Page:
thanks, everyone!

<FONT COLOR="#800080" SIZE="1">[ February 12, 2002 10:47 AM: Message edited 1 time, by ryan ]</font>
post #14 of 19
I use polaroid remnants in my foil pinhole camera mounted in an old Quaker Oats container. They never come out very sharp no matter what I do, so film speed isn't an issue.
post #15 of 19
agreed AC Fuji Velvia is wonderful film.
I keep several rolls in the fridge.
post #16 of 19
Ryan, you got a lot of good advice which I suspect doesn't mean much to you. A good bet is to take the camera into a camera store and let someone experienced (most salespeople there are not, but some are) look at the camera to actually see what it can do, we are just guessing unless you can describe all the features it has.

Now my best advice. Read the manual that came with the camera. It is the rare instruction book which does not address what to do in different exposure situations.

As far as film speed, the instruction book should also be of help. ISO 50 film will not do very well if you have a lens like many point-and-shoot cameras have where the maximum aperture is f/16 with a lens diameter the size of your fingernail.

Otherwise ISO 100-400 is OK.

post #17 of 19
I use a canon a-1 with a 200 mm tele lense and f/stop it down to 16 with 800 speed film an use it to "freeze" highschool longjumpers mid-leap in perfect clarity. It works well for me but I avoid kodak. I hear it has red coloring added and I am disturbed to think what I see ain't what I'll get. I'd stick with a fuji or agfa 800 if I were you.
post #18 of 19
Maybe I missed it, but looking quickly over this thread, I didn't see any mention of whether Ryan was using print or slide film. However, from his statement that he is not into the technical side of photography, I suspect that he is likely using print film.

If this is true, I would suggest that the simplest solution to his exposure problems would be for him to take his processed film back to the store where they were done, and have them reprint the selected frames with more attention to making snow white not grey. If a person is the main subject and occupies a significant fraction of the frame, his skin tones should be of the correct brightness and not be dark, etc. etc.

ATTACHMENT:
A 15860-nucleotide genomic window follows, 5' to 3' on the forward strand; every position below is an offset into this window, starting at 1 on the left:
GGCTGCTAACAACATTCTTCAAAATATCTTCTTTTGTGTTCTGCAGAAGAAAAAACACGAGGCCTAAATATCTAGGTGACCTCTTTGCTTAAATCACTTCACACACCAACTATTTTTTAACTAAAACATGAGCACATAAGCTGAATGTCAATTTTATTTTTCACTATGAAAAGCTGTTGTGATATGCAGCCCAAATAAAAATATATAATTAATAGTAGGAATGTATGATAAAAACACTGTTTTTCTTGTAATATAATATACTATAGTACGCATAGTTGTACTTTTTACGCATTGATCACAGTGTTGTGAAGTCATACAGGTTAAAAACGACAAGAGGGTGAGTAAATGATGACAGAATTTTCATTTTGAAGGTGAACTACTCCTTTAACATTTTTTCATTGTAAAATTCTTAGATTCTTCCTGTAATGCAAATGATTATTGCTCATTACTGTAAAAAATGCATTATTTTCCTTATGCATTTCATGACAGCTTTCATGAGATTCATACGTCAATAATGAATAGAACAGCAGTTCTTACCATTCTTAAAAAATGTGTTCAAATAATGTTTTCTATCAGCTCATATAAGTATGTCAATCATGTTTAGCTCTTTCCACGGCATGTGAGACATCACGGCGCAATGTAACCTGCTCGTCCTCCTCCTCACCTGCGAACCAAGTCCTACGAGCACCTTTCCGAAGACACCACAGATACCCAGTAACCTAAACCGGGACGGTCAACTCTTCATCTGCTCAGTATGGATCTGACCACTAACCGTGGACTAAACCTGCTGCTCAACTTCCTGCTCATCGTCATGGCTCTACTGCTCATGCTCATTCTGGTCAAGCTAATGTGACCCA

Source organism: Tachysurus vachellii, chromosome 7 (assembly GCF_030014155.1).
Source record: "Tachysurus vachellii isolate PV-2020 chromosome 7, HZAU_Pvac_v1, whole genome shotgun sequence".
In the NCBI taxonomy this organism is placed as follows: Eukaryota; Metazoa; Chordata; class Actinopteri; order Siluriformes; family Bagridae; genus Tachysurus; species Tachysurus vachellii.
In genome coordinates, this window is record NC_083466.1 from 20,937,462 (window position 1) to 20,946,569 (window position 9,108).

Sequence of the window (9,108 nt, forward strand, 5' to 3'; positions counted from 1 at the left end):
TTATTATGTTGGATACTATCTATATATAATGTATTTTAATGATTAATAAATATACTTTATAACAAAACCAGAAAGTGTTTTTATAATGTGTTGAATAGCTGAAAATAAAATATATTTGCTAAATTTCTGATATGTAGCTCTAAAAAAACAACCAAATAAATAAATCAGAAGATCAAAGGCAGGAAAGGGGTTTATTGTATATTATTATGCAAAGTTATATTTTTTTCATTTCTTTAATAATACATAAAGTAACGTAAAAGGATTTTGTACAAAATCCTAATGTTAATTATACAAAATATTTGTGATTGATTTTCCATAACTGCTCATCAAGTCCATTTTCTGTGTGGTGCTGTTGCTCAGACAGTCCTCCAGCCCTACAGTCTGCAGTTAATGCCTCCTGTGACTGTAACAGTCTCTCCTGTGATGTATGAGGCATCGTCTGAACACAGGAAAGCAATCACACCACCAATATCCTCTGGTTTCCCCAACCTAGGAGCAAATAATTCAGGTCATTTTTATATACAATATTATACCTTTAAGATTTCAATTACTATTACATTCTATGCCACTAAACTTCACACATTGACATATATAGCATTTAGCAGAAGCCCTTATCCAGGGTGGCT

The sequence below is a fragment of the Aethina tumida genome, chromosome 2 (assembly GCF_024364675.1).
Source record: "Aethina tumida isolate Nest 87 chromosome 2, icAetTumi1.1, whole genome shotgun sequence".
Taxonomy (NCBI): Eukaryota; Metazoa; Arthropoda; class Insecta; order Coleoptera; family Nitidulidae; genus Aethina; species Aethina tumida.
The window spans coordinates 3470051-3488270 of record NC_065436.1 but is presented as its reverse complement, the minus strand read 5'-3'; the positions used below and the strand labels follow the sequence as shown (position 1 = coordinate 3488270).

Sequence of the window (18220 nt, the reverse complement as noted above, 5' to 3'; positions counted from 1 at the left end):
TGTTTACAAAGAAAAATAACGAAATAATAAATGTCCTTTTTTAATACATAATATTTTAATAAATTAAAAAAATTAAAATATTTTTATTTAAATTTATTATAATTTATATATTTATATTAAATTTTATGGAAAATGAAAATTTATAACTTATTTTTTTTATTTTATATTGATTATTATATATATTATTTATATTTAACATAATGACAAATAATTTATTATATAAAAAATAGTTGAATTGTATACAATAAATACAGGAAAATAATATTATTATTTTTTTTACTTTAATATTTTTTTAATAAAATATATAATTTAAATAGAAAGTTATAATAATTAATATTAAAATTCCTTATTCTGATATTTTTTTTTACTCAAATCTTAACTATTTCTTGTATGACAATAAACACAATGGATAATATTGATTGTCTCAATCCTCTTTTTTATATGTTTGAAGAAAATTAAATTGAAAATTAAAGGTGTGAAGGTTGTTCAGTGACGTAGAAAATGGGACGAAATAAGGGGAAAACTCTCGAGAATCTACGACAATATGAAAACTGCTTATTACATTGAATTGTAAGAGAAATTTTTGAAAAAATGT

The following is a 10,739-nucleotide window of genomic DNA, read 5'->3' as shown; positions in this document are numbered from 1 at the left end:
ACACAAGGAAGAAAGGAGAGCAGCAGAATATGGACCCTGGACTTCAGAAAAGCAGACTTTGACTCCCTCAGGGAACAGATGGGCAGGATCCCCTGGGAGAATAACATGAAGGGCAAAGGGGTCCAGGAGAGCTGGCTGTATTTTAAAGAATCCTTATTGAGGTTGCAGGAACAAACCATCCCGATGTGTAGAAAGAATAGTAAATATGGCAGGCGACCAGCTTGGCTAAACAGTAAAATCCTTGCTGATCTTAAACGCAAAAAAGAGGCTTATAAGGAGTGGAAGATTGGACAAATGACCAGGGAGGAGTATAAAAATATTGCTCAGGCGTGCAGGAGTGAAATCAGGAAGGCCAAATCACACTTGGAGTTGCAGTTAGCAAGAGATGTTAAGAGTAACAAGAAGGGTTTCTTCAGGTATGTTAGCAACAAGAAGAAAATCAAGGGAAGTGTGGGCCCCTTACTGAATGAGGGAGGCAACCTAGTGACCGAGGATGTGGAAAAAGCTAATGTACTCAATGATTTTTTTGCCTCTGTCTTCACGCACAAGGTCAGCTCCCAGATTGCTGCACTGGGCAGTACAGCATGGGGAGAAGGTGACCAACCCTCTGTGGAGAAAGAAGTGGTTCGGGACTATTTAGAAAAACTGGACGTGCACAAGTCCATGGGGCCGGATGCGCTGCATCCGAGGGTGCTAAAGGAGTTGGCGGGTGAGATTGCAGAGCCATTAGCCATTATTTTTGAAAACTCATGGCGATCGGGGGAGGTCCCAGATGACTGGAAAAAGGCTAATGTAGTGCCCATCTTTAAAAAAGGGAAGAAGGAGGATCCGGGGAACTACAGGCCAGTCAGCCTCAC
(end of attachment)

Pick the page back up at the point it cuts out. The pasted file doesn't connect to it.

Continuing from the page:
While the comments about increasing the exposure of the camera in snow are absolutely correct, (a) print film has enough latitude so that most people will barely see a change if an underexposed shot is printed to the same density as a properly exposed shot, and (b) even if you get the exposure perfect at the camera, the exposure meter in automated printing machines can be fooled just as easily and just as much by lots of snow in the frame.

I'll bet that if he takes a few of his most important (but apparently underexposed) shots back and complains loudly enough, he will be amazed at how much they can improve them.

Unfortunately, if they are able to do this, from then on, he should take his work to another lab, since you now know without a doubt that they run their printer on full auto without any human looking at each frame and doing manual corrections when needed.

Hope this helps,

Tom / PM
post #19 of 19
Slap my wrists for missing the important question:
What are you taking photos of?

Is it mainly people standing/moving slowly
or is it action shots - professional racing/jumping etc?

My original comments were based on it being standing & slow movement, rather than High speed. If you are shooting sports, then go for something with a higher ISO value, maybe 400.
Would also agree about the Velvia. Years ago I used Kodak Ektar, but I'm not sure if it's still around, it is stronger in the reds. Fuji film tends to be more neutral, perhaps slightly balanced towards blue/green, which is preferable for skiing.